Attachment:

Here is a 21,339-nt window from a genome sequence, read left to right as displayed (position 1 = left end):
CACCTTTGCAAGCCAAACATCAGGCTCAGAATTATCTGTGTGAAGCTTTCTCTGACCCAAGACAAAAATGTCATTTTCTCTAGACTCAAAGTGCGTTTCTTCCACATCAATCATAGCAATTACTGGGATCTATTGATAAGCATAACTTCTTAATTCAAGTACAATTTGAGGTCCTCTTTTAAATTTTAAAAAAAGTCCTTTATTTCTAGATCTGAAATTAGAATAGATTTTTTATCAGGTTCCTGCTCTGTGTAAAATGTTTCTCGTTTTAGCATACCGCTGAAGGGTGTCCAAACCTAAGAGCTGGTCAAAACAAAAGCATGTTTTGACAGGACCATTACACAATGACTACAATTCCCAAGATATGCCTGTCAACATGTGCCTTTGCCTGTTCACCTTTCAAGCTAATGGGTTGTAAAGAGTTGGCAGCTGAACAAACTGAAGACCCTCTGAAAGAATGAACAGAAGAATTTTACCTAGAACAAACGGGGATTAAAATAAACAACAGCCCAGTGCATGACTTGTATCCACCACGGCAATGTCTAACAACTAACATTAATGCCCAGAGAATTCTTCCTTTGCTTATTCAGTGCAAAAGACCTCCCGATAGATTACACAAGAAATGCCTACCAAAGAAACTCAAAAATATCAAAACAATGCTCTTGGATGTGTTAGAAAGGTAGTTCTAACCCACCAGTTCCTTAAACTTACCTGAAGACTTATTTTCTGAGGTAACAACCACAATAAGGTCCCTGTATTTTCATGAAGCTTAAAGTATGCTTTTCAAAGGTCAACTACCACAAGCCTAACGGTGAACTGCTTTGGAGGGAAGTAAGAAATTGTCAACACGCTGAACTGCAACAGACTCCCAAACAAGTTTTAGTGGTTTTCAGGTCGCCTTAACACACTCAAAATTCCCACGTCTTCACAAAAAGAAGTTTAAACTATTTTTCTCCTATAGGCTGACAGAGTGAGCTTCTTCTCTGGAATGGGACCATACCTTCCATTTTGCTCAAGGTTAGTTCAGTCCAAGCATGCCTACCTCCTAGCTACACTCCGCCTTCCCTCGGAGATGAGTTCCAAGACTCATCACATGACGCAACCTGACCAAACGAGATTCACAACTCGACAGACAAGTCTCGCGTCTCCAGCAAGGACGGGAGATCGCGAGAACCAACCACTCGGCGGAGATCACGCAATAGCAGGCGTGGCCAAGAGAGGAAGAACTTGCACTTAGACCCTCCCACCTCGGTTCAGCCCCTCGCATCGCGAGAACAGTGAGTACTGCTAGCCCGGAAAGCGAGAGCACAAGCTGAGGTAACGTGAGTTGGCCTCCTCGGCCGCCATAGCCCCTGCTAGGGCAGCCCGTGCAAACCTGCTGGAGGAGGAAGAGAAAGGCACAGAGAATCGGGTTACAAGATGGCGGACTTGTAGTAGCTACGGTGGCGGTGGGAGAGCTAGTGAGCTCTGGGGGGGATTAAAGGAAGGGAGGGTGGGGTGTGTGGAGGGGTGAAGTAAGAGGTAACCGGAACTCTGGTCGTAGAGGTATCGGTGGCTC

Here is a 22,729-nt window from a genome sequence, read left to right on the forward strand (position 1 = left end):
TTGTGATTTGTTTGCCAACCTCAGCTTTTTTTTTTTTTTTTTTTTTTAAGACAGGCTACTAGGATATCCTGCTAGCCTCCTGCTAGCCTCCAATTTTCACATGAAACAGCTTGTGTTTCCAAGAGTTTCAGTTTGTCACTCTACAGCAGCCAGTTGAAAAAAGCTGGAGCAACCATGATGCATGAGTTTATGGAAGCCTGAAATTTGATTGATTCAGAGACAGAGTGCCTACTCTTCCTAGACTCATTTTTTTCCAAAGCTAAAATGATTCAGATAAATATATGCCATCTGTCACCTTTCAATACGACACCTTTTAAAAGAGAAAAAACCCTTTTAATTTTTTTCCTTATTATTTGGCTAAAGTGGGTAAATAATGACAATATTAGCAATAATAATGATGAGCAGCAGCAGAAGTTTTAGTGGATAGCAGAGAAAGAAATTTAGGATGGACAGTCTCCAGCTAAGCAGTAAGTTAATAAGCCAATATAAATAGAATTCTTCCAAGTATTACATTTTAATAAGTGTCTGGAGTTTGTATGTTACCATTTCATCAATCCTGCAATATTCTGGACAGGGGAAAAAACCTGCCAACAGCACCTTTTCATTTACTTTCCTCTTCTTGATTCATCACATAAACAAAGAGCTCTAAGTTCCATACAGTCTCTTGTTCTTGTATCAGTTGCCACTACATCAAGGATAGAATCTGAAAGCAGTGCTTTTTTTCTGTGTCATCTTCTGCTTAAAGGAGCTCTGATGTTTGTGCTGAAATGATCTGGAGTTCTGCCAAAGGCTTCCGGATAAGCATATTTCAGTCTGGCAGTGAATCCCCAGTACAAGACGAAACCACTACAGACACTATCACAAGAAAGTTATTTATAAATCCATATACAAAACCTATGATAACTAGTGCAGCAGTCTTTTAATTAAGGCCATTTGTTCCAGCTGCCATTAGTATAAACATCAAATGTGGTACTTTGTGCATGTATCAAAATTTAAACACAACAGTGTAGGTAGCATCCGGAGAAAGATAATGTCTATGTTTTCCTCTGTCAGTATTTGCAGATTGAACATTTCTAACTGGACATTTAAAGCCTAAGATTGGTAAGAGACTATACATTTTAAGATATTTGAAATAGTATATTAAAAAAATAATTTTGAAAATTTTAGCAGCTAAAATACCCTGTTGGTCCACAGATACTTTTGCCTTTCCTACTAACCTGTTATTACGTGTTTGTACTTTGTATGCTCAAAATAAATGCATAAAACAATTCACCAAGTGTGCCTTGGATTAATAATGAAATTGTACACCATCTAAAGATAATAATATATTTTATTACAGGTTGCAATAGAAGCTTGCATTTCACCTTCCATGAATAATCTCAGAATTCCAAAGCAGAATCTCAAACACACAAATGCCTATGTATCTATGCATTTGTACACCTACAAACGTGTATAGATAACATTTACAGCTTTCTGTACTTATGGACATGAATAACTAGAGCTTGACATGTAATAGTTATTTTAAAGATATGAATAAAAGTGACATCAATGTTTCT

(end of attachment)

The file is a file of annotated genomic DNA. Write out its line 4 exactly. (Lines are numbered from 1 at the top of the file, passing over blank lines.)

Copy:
TTGTGATTTGTTTGCCAACCTCAGCTTTTTTTTTTTTTTTTTTTTTTAAGACAGGCTACTAGGATATCCTGCTAGCCTCCTGCTAGCCTCCAATTTTCACATGAAACAGCTTGTGTTTCCAAGAGTTTCAGTTTGTCACTCTACAGCAGCCAGTTGAAAAAAGCTGGAGCAACCATGATGCATGAGTTTATGGAAGCCTGAAATTTGATTGATTCAGAGACAGAGTGCCTACTCTTCCTAGACTCATTTTTTTCCAAAGCTAAAATGATTCAGATAAATATATGCCATCTGTCACCTTTCAATACGACACCTTTTAAAAGAGAAAAAACCCTTTTAATTTTTTTCCTTATTATTTGGCTAAAGTGGGTAAATAATGACAATATTAGCAATAATAATGATGAGCAGCAGCAGAAGTTTTAGTGGATAGCAGAGAAAGAAATTTAGGATGGACAGTCTCCAGCTAAGCAGTAAGTTAATAAGCCAATATAAATAGAATTCTTCCAAGTATTACATTTTAATAAGTGTCTGGAGTTTGTATGTTACCATTTCATCAATCCTGCAATATTCTGGACAGGGGAAAAAACCTGCCAACAGCACCTTTTCATTTACTTTCCTCTTCTTGATTCATCACATAAACAAAGAGCTCTAAGTTCCATACAGTCTCTTGTTCTTGTATCAGTTGCCACTACATCAAGGATAGAATCTGAAAGCAGTGCTTTTTTTCTGTGTCATCTTCTGCTTAAAGGAGCTCTGATGTTTGTGCTGAAATGATCTGGAGTTCTGCCAAAGGCTTCCGGATAAGCATATTTCAGTCTGGCAGTGAATCCCCAGTACAAGACGAAACCACTACAGACACTATCACAAGAAAGTTATTTATAAATCCATATACAAAACCTATGATAACTAGTGCAGCAGTCTTTTAATTAAGGCCATTTGTTCCAGCTGCCATTAGTATAAACATCAAATGTGGTACTTTGTGCATGTATCAAAATTTAAACACAACAGTGTAGGTAGCATCCGGAGAAAGATAATGTCTATGTTTTCCTCTGTCAGTATTTGCAGATTGAACATTTCTAACTGGACATTTAAAGCCTAAGATTGGTAAGAGACTATACATTTTAAGATATTTGAAATAGTATATTAAAAAAATAATTTTGAAAATTTTAGCAGCTAAAATACCCTGTTGGTCCACAGATACTTTTGCCTTTCCTACTAACCTGTTATTACGTGTTTGTACTTTGTATGCTCAAAATAAATGCATAAAACAATTCACCAAGTGTGCCTTGGATTAATAATGAAATTGTACACCATCTAAAGATAATAATATATTTTATTACAGGTTGCAATAGAAGCTTGCATTTCACCTTCCATGAATAATCTCAGAATTCCAAAGCAGAATCTCAAACACACAAATGCCTATGTATCTATGCATTTGTACACCTACAAACGTGTATAGATAACATTTACAGCTTTCTGTACTTATGGACATGAATAACTAGAGCTTGACATGTAATAGTTATTTTAAAGATATGAATAAAAGTGACATCAATGTTTCT